Mashup Trimaran (continued)

Discussion in 'Multihulls' started by Bigfork, Feb 17, 2021.

  1. peterAustralia
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    peterAustralia Senior Member

    Yes, just use bathroom scales, add the weights. The exact same method is used to weigh light aircraft (heavy aircraft too I believe). They put a bathroom scale under each wheel and add up. Have seen youtube videos of this for experimental planes and they want to check the weight after construction is completed. As to beam thickness, my guess would be 4 inches or so,,, but would have to do some maths,,,,, maybe give me a short time and I can give it a go
     
  2. Bigfork
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    Bigfork Junior Member

    Greetings wise people!
    Pictures are of the aft box beam, minus the closing layer, and upside down.
    Also need to install blocking for hinges/fixatives to main hull aft mount.
    In boat profile drawing you can see the beam colored black.
    Questions for the powers that be:
    1. Do i put a wee fillet on each of the web sections or just epoxy em in place?
    2. Do i paint the raw interior w an epoxy coating before closing off?
    (If the section is deemed too weak for the task, i can incorporate water stays. I think a rear facing aero foil section would also help to strongback the beam.)
    92D8818F-9497-46A3-AC4D-885BA7885DB6.jpeg 8D7BC293-68F0-4225-882D-162E4F60DBBD.jpeg 833C04B9-D55C-4DFE-8E74-2B9F55939C3A.jpeg
     

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  3. upchurchmr
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    upchurchmr Senior Member

    Put in your wee fillet, or maybe not so wee.
    Coat the inside of the beam, unless you want it to rot and give you a chance to change the design later.
    Looking good.

    On your fixatives for the beam on the inside of the hull, you might put in fillets with some glass to beef the up.
    All the bending load in the beam is going to be concentrated in the beam bolts and hull structure.
     
  4. Bigfork
    Joined: Dec 2009
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    Bigfork Junior Member

    00299330-9FDE-49F8-A489-885D84BA200D.jpeg 6BE5B3EA-7A35-48DD-BDE6-8C5F526A98E0.jpeg B377DAFB-9A96-42AD-8044-F239B0F5A69F.jpeg 2A47310E-526A-4127-B08E-83660BD6572C.jpeg
    I realize it’s been a while… but still tootling away. Now that sailing season is done in Montana, I can continue w my folly.
    Update on some pictures:
    Bottom couple are the fore box beam (bb) getting wrapped up. You can see the “aero” section added to force spray down and strength to bb. It’s 4x5” by 7’ (before foil). Weighs 18.5 pounds total before final glass fabric…not bad I think.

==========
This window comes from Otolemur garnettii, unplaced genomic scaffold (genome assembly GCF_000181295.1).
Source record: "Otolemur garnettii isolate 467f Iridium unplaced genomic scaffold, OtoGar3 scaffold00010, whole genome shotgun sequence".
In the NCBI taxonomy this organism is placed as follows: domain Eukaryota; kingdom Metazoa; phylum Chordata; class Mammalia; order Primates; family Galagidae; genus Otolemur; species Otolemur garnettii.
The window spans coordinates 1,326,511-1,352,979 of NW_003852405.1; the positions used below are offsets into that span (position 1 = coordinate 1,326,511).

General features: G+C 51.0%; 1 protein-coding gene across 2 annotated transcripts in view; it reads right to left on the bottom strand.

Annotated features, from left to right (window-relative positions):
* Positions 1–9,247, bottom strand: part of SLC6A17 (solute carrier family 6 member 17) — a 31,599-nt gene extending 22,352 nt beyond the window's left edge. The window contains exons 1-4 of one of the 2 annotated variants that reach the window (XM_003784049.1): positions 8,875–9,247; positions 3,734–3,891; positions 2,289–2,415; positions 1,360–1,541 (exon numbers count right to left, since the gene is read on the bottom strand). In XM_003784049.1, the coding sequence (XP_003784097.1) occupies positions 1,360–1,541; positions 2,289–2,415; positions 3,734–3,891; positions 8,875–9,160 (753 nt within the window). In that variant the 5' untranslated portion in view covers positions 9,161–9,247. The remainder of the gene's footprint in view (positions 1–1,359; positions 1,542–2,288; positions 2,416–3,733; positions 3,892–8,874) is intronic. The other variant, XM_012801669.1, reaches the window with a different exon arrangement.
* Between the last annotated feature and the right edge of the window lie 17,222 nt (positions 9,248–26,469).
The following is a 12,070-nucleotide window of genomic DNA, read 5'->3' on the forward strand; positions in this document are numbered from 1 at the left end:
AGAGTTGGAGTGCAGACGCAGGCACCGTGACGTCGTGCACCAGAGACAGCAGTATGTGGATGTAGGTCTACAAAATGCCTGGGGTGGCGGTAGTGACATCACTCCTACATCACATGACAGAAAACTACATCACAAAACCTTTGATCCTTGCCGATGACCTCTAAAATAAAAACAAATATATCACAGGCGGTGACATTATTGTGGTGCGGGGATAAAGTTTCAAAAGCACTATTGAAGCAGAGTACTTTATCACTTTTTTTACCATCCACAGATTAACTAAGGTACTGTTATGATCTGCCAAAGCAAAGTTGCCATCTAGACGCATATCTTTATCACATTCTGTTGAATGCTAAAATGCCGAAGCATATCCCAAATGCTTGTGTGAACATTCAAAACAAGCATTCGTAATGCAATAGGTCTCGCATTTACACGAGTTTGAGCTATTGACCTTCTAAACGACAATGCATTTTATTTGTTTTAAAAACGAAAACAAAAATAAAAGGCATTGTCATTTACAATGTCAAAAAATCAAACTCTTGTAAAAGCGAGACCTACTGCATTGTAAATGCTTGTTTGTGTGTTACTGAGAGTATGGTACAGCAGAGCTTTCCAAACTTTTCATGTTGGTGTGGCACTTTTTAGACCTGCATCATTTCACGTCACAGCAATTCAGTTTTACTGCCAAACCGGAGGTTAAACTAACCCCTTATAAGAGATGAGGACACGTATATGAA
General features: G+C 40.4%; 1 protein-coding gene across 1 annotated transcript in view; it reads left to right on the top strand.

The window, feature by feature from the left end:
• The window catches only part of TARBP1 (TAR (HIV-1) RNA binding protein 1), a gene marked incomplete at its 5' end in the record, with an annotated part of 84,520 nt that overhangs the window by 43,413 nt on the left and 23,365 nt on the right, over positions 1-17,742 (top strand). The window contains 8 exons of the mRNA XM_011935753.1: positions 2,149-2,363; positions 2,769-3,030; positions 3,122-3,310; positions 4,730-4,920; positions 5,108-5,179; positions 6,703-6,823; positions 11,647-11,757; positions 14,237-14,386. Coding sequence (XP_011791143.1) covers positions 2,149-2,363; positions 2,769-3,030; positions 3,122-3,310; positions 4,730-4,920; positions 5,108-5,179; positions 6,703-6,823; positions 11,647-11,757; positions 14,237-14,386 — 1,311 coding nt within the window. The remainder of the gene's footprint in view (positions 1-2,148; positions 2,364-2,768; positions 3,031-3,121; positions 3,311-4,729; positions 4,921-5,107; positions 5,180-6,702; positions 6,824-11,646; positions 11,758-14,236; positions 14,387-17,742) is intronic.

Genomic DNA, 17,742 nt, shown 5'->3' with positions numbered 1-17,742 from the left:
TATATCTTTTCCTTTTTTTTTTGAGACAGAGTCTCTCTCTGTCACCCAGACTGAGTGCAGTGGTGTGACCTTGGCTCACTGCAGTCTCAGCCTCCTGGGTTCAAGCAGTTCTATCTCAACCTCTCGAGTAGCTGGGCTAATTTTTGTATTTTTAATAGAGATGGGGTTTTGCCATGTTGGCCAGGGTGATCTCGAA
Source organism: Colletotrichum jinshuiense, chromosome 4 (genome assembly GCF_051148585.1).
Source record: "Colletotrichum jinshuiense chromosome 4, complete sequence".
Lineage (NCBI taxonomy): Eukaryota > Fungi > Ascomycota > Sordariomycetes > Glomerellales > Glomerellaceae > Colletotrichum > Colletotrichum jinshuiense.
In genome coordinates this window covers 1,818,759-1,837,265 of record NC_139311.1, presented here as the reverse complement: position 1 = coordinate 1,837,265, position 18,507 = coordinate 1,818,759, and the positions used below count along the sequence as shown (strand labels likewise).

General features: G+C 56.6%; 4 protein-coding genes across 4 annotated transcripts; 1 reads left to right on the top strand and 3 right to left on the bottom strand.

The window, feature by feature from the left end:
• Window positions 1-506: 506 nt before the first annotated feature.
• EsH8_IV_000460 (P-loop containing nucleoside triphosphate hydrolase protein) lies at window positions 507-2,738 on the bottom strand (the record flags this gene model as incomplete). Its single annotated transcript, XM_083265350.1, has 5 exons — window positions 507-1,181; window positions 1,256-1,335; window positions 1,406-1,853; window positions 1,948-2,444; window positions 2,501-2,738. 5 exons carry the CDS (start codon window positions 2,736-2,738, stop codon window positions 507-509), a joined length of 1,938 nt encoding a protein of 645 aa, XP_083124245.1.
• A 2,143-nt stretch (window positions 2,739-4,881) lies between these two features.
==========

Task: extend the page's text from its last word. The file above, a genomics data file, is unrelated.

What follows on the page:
Top 3 pics are the 3’ bb sections finishing from the main bb to the float (the 3’ section with float attached will hing up for travel.
    You can see a front view doodle in the last post to relate to. Pictures of the bb stringers getting glued up in curved jig. As the front view doodle shows, the final 3’ section must curve.
    No shortage of questions.
    I’m off the map but am still moving forward. Aiming for a spring float test which will tell alot. I’m in for only 600$ or so and lots of time. I don’t count the time as pittering in the garage is good fun!

    Couple legit questions:
    You can see the internal structure of the bb. The web bits (on 8” centers) have a “breather” whole to allow air to move throughout. Is that necessary?? On the fore bb, I skipped it. Essentially, each bay is totally sealed once sheated.

    2nd question: does 6oz glass sound appropriate to wrap bb in?
    Once the blocking is added for attachment, and the hinges fabbed, it will be time for a mockup!

    thanks folks!
     
  5. BlueBell
    Joined: May 2017
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    BlueBell . . . . .

    Looking good BF!
    No, but you made your boat a little bit lighter. Make them bigger.
    Yes, but multilayer where needed.
     
  6. trip the light fandango
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    trip the light fandango Senior Member

    Looks great Big fork, I'm a bit puzzled by the thickness of the pink triangular bracing blocks, they could do with some dieting/ holes. filleting adds heaps of rigidity, at least 2 coats of epoxy internally,I been reading here about how condensation is a problem, bags of moisture absorbing stuff were mentioned ,Mr E I think. I would have thought that you would need to drill each brace for even air pressure with a valve somewhere mb to release pressure, I suppose there isn't that much air in there though, just don't paint the beams a dark colour.